Struggles in Mobile Devices
CES 2011 has 28 conferences within the event. These provide an opportunity to explore technologies and topics in more detail. One was the Smart Phone and Tablet Conference. It began on Wednesday January 5, 2011; one day before CES actually opens and ran 2 days. This is a report from the first day.
There were 5 sessions focused mostly on content to smartphones and tablets, with approximately 7 individuals on the panels for each session. Given that the event was organized by Digital Hollywood the emphasis centered on content. Some of the panels also had members from hardware companies, who seemed largely out of place. Overall the panel structure resulted in a disjointed poorly organized event. Not a single presentation was given and no panel member spoke individually. The result was just talk and some audience questions. From this, however, some interesting insights surfaced.
Many of the panel members represented content providers, from news to magazines to cable. They are all struggling to adapt to the new environments presented by the iPhone, iPad and Android. Little else, in terms of platforms, was talked about. The diversity of platforms cited was:
- HTML – especially FLASH
These platforms make it difficult for developers to create once and target for all platforms – in large part it means creation for each platform. Given the high development costs producers are being very cautious about adopting platforms outside of the big 3 above. They all asked for the “old Web” model where one could develop for one platform and it could play on all the browsers. Many cited that the ability to develop for one but target for all was essential, going forward. To them, it is seen as a technology issue.
Business models in flux. The premium subscription model was praised but few spoke of success. Over and over the free app was described as the entry. It is hoped that the forthcoming addition of micro-transactions by Apple will make the free model viable.
Another issue cited was app price elasticity. One producer stated that some copies were sold at $4.95 but as the price went to $2.95 the sales significantly increased. Now the app is free.
Examples of some of the best content cited were: Popular Science and Sports News (category). It was also asked – can these high cost content products have a positive ROI over the long term?
It is impossible to predict a priori what consumers will like and use.
Frequent references were made as to how content was disclosed on Facebook, Twitter included, and stories WERE picked up by bloggers and the adoption of content accelerated. One reference was to how successful Twitter Parties are and when the audience was asked – do you know what a Twitter party is, only a few hands went up. The role that social networks are playing was described as “out-of-channel” distribution and marketing.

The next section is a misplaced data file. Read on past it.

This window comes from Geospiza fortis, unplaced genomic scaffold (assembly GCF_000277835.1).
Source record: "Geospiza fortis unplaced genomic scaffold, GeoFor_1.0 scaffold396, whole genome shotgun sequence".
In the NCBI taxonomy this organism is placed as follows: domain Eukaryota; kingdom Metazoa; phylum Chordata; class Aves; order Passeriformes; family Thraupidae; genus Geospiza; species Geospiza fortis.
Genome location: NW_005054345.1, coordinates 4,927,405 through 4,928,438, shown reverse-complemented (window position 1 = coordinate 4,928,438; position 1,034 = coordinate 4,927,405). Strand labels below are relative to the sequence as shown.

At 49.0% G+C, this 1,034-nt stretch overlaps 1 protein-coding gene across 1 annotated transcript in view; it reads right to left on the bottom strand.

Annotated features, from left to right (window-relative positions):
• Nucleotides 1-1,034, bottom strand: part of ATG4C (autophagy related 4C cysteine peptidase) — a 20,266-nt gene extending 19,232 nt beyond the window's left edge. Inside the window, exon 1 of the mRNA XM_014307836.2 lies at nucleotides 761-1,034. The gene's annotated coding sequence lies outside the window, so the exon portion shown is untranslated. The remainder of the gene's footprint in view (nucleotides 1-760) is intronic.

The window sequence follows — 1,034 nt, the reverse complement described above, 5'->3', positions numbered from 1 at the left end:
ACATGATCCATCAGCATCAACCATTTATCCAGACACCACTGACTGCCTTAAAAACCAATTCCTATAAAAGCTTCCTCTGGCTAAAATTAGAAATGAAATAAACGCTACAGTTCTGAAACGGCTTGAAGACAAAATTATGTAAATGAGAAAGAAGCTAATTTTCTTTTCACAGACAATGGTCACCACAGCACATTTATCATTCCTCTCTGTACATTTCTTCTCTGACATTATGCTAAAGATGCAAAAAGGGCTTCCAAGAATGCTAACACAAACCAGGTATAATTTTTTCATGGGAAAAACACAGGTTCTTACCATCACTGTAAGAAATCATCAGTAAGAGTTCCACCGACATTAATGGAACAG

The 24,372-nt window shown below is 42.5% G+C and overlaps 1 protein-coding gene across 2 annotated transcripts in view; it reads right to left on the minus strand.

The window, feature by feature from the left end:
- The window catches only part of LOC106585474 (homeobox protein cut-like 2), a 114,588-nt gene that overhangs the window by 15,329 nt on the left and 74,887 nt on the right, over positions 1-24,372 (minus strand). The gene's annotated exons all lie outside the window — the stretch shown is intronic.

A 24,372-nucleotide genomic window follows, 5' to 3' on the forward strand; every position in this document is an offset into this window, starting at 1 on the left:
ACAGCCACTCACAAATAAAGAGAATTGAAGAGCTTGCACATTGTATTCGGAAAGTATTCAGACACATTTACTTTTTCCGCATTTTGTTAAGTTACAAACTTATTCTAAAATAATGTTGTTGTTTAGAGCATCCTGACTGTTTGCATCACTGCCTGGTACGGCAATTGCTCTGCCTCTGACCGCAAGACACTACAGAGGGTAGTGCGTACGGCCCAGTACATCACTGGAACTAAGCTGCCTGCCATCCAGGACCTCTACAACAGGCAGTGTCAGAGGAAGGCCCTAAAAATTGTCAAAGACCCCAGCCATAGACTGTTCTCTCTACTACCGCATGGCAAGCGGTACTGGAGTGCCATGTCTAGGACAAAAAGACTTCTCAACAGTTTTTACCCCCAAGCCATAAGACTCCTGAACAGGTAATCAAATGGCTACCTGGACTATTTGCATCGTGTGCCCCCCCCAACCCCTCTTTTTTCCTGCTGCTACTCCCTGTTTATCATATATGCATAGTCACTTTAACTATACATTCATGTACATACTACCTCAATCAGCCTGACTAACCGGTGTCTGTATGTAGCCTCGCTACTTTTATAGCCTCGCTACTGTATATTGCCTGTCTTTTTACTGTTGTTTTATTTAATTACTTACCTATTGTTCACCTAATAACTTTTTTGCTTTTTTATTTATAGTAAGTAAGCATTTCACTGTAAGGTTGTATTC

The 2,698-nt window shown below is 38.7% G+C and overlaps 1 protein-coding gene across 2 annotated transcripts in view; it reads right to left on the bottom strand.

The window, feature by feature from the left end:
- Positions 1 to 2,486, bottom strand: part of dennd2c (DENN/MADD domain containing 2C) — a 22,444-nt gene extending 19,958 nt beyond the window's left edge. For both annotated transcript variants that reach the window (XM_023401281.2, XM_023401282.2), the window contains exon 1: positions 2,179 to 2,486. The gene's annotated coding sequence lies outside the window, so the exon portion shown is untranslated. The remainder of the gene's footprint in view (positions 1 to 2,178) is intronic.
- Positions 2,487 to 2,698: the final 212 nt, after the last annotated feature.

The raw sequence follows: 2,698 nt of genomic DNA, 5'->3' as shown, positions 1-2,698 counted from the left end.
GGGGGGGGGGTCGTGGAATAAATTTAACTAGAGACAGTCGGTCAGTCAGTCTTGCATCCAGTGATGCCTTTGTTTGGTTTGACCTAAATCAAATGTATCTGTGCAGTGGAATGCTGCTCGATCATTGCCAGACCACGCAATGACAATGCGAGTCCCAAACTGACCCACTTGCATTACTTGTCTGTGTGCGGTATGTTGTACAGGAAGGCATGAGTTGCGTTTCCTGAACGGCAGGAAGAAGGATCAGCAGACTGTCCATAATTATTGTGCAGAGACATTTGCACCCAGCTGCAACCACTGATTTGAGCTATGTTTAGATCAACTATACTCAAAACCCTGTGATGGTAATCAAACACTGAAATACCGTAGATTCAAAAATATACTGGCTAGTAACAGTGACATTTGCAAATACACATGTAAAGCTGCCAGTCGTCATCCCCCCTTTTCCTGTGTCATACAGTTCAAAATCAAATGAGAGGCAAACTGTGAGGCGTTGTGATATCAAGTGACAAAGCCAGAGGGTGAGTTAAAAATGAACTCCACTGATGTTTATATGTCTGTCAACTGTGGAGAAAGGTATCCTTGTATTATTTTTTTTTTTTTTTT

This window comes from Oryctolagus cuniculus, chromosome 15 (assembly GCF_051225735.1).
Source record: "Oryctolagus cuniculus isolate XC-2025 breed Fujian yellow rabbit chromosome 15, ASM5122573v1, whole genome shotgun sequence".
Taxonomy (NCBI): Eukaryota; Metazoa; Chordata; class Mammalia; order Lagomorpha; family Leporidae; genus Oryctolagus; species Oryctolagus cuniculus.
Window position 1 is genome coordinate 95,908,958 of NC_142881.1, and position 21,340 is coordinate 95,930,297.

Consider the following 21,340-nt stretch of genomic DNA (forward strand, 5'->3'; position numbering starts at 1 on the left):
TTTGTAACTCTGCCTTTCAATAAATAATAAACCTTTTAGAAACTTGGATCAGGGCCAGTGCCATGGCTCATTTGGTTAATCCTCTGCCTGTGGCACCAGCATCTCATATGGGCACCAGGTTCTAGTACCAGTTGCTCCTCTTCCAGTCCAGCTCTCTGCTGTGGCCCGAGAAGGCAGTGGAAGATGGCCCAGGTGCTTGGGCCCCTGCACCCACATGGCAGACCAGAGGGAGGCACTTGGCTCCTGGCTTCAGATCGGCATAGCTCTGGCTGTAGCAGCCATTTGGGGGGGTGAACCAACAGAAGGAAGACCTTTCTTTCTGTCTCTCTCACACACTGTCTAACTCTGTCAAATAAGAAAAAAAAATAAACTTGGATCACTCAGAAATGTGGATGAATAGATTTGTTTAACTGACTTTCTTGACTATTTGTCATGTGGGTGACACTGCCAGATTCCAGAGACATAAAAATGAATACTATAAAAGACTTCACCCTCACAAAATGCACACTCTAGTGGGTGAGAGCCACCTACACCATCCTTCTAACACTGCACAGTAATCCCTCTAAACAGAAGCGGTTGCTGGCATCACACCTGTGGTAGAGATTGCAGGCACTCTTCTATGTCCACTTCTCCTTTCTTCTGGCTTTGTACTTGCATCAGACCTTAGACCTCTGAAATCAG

This social layer of consumer involvement involves the close coupling with consumer activities on social platforms. The problem is that consumers drive this space not the content providers.
Reference was made to a next major step – when applications can communicate between themselves. Another example of a future technology direction was in “gesture workflow” where all functions, including productivity, could be done with just a gesture interface.
On multiple occasions the dilemma of privacy and identity was cited. Complaints were made about the lack of app buyer information from Apple. On the other hand it was stated that once one registers with Google – privacy is gone. It was speculated that issues of privacy and the use of individual information will be a source of tension for the next 5 years.
Developers cited the value of Notifications. Apparently only a few apps use this and the ones that do, as mentioned on the panel, find this a valuable tool, especially to market their presence on the platform.
The fragmentation of the Android platform, due to various screen sizes, was stated to be a Google issue while it was just the opposite for Apple.
The control model of Apple was only cited in passing.
iPads were all over the room with the attendees.
The environment was surreal. Apple was everywhere but not present. It controls the business existence of many and stands alone on its own terms.
Virtually every presenter was focused on the iPhone and iPad, but the emphasis placed on them was taken for granted. Apple has made all of this happen, the iPad is less than a year old and Apple is absent. The only way one sees Apple at CES is through the impact it has. Apple only plays by its own rules but remains omnipresent in absentia.
The issue was raised several times: what will be the long term impact of the tablet on the notebook? Most saw the tablet as a consumption device and the notebook as a creation device. One panel member was more forward-looking; the Mac Air is only a transition device. Watch when Air has a screen which rotates and lays flat and the screen has touch. This will bring iPad-like interaction to the notebook. It is then the convergence device. Bingo! Under these conditions Apple has set the bar again on the question – what mobile technology is relevant in the market?
At the same time, the stakes for any existing or new mobile device player without significant market share, is that they must have a very high value proposition for developers to support the platform. Just being different only means the ROI is difficult to achieve. Cited to illustrate this, in passing, were Nokia and Microsoft. Nokia is non-existent in the US and Microsoft has no market share. A discussion thread about Nokia and its smartphones was cut off by a moderator as being irrelevant.
Participants remain largely dependent on Apple, are caught in the tornado of iPad adoption, and just feeling their way as to what drives consumer adoption for content and apps. It’s a new world that did not exist a year ago. They are on the outside looking in.